ISLAMORADA -- In some of the world’s most environmentally sensitive locations — the rainforest of Brazil, the mountains of China and the Galapagos Islands — a Fort Lauderdale-based landscaping architecture firm has been creating eco-sustainable resorts long before going green was in vogue.
Now, the pioneering firm, EDSA, wants to create an eco-lodge much closer to home — on eight acres of vacant land near busy U.S. 1 in the Upper Keys.
At first glance, the small slice of deteriorating nature in the middle of sprawling Islamorada seems an unlikely choice for a world-class nature retreat, where eco tourists would pay a premium for the experience of being embedded with the native vegetation and wildlife.
The vacant land, whose neighbors include the Shell Shack and a CVS Pharmacy, has become a haven for vagrants and a dumping ground for trash. Non-native trees, plants and wildlife have run amok. A maze of abandoned mosquito trenches has ruined the natural water flow. Storm water drains onto it from three sides. And it was the scene of an unsolved 1998 murder, in which a local chef was found in a ditch.
“If you walked the land, you’d know it’s absolute garbage, run over by exotics; it’s a bloody mess,” said landowner Dr. Albert Vorstman, a Coral Springs urologist who grew up in New Zealand.
Vorstman, an outdoor enthusiast, says that’s why he turned to EDSA, which knows how to restore land to its natural state — and keep it that way.
“It can be a showpiece of how to save nature in an urban environment,” said Randall Gentry, a project manager for EDSA.
The firm, founded 53 years ago by the late visionary architect Edward Durrell Stone Jr., now has branch offices in Orlando, Baltimore, Shanghai, Abu Dhabi and Beijing. It already has demonstrated what is possible in sensitive, rural areas, boasting of 38 eco-lodges and sustainable development master plans at sites in Kenya, the Fiji Islands, Madagascar, Egypt, Indonesia, Uganda, Mexico, Puerto Rico, Turks and Caicos Islands, Hawaii and the Dominican Republic.
Among them is the first project of its kind in China: the five-star Crosswaters Ecolodge, which incorporates the ancient Chinese principles of feng shui. The 70-villa resort is the first phase development of a 10-year master plan for the Nankun Shan Mountain Reserve, created in 1984 to protect the subtropical evergreen broadleaf forest.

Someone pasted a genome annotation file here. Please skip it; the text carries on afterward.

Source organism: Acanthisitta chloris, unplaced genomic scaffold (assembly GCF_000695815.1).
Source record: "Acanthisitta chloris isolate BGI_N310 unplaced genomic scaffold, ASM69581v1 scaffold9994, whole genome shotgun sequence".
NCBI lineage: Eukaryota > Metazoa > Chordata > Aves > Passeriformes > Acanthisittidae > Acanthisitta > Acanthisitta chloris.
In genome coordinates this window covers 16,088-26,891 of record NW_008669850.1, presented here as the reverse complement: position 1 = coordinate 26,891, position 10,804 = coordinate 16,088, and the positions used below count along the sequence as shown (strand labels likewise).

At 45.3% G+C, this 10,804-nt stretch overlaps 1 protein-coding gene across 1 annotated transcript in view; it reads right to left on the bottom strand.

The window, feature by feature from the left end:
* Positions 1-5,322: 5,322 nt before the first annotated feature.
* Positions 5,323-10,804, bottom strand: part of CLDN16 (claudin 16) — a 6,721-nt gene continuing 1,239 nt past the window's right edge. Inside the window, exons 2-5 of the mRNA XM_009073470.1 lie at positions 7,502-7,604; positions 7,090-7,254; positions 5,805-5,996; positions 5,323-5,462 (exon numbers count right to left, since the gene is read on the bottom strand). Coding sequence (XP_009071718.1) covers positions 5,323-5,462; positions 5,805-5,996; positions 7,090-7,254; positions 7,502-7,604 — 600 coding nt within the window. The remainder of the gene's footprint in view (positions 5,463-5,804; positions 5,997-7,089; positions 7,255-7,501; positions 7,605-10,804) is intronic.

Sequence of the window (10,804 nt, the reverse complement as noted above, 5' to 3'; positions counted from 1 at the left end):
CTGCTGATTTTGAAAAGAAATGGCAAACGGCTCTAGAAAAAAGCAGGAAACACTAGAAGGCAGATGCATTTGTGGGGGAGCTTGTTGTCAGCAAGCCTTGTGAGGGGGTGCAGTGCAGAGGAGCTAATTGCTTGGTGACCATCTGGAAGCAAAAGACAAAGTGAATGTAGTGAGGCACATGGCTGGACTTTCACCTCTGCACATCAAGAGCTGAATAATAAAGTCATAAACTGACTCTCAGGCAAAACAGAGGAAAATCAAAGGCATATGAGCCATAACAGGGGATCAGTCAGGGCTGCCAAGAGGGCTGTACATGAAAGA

But many of Islamorada’s residents and land management staff don’t buy the argument that the way to save the land is to develop it, even if the firm wanting to do it has an impressive global track record with 250 major awards for innovation and sustainability.
“I hope you are all wise and not act like you just fell out of a turnip truck,” Ron Levy, a former mayor of the village, said during a meeting last month of the Local Planning Agency. “My New York paranoia says it’s not really going to work.”
The main portion of the land is now zoned native residential. Under current code, only one house and one caretaker’s cottage could be built on it. The preliminary plans presented to the village in March for the “Islamorada Ecolodge” showed a 40- to 70-unit resort with a spa, restaurant and swimming pools. It does not include a dock.
To change the density allowed, EDSA has proposed a text amendment for a new eco-sustainable lodging zone that would allow up to 70 units (10 per acre) if the land was improved and stringent green requirements were met and sustained. To qualify, the land must be at least four acres and have at least three major Keys ecological habitats that need improving.